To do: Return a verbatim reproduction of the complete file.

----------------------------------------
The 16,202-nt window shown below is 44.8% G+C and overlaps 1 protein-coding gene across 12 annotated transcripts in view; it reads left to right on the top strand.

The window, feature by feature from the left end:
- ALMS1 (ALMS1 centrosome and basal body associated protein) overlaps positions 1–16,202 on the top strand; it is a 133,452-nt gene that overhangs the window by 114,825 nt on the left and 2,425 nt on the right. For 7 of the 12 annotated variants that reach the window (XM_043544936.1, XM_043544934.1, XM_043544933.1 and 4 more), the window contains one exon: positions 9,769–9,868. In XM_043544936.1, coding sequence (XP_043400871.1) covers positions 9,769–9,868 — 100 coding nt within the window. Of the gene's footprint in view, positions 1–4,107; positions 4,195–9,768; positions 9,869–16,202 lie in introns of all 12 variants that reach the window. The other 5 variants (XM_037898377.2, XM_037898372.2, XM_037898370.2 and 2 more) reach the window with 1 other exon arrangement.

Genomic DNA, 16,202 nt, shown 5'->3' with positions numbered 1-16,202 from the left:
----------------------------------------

The 16,202-nt window shown below is 44.8% G+C and overlaps 1 protein-coding gene across 12 annotated transcripts in view; it reads left to right on the top strand.

The window, feature by feature from the left end:
- ALMS1 (ALMS1 centrosome and basal body associated protein) overlaps positions 1–16,202 on the top strand; it is a 133,452-nt gene that overhangs the window by 114,825 nt on the left and 2,425 nt on the right. For 7 of the 12 annotated variants that reach the window (XM_043544936.1, XM_043544934.1, XM_043544933.1 and 4 more), the window contains one exon: positions 9,769–9,868. In XM_043544936.1, coding sequence (XP_043400871.1) covers positions 9,769–9,868 — 100 coding nt within the window. Of the gene's footprint in view, positions 1–4,107; positions 4,195–9,768; positions 9,869–16,202 lie in introns of all 12 variants that reach the window. The other 5 variants (XM_037898377.2, XM_037898372.2, XM_037898370.2 and 2 more) reach the window with 1 other exon arrangement.

Genomic DNA, 16,202 nt, shown 5'->3' with positions numbered 1-16,202 from the left: